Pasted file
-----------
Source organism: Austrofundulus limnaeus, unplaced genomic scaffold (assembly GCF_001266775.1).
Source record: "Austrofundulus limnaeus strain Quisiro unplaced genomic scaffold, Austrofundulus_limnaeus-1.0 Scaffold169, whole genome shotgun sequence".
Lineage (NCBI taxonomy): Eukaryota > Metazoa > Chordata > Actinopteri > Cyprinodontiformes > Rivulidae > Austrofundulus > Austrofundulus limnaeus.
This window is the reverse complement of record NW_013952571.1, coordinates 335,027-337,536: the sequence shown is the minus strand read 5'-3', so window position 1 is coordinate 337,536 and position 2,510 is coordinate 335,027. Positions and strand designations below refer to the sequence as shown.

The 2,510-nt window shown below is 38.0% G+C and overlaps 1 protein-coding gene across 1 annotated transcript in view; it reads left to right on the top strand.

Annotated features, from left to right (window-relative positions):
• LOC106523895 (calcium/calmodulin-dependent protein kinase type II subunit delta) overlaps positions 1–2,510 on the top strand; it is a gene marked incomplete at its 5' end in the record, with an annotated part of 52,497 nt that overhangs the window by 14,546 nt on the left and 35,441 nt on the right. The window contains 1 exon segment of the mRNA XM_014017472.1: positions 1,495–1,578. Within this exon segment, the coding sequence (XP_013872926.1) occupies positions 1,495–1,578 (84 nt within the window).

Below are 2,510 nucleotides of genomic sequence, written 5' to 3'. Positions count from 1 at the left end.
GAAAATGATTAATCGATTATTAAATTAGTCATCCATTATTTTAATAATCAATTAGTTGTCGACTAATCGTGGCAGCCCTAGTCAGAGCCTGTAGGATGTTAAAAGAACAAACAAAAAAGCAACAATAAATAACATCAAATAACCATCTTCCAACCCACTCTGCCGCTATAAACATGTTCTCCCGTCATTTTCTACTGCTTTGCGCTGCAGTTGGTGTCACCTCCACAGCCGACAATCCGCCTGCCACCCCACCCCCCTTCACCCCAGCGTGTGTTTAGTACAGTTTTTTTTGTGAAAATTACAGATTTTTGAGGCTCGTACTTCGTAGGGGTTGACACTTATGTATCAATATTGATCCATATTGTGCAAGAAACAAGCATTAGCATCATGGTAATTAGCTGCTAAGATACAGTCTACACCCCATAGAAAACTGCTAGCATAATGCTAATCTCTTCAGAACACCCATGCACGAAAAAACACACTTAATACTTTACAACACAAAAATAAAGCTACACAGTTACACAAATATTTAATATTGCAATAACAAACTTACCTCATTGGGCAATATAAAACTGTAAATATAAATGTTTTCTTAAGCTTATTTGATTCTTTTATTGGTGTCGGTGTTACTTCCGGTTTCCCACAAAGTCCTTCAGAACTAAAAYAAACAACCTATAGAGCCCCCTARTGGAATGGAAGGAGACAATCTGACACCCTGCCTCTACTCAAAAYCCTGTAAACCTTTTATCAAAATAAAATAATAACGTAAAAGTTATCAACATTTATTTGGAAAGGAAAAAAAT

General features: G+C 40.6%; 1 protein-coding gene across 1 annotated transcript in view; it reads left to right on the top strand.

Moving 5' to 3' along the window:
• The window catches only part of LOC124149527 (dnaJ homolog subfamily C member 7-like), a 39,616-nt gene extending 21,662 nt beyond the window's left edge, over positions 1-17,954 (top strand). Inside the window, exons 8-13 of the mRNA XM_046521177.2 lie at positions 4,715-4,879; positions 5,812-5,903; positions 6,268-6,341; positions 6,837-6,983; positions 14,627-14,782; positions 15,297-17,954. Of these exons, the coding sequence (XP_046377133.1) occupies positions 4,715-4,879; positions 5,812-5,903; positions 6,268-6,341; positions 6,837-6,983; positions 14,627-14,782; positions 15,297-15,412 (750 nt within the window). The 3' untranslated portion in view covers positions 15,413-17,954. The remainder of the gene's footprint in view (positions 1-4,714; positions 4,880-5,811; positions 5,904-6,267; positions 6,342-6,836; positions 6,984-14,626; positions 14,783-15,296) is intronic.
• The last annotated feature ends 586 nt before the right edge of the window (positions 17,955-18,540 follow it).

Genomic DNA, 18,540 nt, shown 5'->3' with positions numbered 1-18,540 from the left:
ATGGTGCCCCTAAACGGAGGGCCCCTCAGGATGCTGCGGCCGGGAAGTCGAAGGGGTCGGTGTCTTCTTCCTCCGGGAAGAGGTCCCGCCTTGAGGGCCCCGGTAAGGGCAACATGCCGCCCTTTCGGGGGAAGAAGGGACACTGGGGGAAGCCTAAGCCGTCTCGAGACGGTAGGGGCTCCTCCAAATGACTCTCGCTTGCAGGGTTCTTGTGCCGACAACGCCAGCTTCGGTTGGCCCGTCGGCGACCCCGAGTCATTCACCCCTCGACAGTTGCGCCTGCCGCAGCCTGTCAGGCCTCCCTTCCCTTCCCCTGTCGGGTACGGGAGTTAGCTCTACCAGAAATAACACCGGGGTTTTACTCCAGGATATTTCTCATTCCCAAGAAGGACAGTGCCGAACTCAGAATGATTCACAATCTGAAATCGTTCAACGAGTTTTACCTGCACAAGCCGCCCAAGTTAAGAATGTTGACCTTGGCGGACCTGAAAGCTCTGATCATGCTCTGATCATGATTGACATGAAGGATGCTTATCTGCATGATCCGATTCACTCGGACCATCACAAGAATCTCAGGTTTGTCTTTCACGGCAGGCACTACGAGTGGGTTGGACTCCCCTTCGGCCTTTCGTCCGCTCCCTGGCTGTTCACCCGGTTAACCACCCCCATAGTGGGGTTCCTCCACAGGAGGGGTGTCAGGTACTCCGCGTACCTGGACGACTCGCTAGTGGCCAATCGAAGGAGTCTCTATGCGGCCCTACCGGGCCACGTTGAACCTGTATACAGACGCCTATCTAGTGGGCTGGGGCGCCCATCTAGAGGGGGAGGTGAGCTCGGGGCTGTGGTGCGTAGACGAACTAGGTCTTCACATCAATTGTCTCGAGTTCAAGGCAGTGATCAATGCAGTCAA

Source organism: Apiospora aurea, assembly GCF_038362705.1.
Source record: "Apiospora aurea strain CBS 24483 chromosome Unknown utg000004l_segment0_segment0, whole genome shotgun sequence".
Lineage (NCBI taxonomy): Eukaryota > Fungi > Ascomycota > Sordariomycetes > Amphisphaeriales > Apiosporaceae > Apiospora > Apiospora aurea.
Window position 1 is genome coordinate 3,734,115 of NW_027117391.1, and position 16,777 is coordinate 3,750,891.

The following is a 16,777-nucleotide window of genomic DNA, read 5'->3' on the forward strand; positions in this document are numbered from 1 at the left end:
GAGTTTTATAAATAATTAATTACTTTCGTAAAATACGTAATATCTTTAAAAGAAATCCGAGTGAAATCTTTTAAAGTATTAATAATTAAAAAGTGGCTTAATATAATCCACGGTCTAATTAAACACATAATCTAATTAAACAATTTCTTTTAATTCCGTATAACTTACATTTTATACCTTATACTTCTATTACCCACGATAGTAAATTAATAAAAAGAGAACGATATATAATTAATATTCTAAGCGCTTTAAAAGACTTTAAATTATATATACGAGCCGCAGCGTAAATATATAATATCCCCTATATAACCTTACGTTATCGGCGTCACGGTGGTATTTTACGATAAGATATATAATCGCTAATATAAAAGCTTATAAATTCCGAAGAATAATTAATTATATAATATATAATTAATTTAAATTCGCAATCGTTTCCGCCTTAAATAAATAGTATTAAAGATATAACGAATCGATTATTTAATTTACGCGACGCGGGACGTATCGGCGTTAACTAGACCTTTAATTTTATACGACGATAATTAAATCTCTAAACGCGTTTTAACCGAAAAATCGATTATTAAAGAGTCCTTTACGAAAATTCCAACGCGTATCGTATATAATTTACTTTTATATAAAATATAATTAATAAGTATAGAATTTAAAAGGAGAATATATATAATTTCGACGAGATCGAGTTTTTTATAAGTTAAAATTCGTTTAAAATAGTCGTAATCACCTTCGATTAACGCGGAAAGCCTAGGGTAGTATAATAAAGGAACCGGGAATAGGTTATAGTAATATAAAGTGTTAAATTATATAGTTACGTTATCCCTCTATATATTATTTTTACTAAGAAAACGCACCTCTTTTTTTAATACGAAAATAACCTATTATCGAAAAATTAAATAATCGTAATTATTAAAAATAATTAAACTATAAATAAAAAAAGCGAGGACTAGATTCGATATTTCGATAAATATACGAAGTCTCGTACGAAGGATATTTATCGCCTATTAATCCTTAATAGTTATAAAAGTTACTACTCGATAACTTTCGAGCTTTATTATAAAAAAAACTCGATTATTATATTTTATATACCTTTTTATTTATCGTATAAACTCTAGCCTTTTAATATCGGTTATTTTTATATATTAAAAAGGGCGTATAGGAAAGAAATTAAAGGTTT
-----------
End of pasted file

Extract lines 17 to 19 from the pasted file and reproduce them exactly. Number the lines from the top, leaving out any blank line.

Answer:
Source record: "Apiospora aurea strain CBS 24483 chromosome Unknown utg000004l_segment0_segment0, whole genome shotgun sequence".
Lineage (NCBI taxonomy): Eukaryota > Fungi > Ascomycota > Sordariomycetes > Amphisphaeriales > Apiosporaceae > Apiospora > Apiospora aurea.
Window position 1 is genome coordinate 3,734,115 of NW_027117391.1, and position 16,777 is coordinate 3,750,891.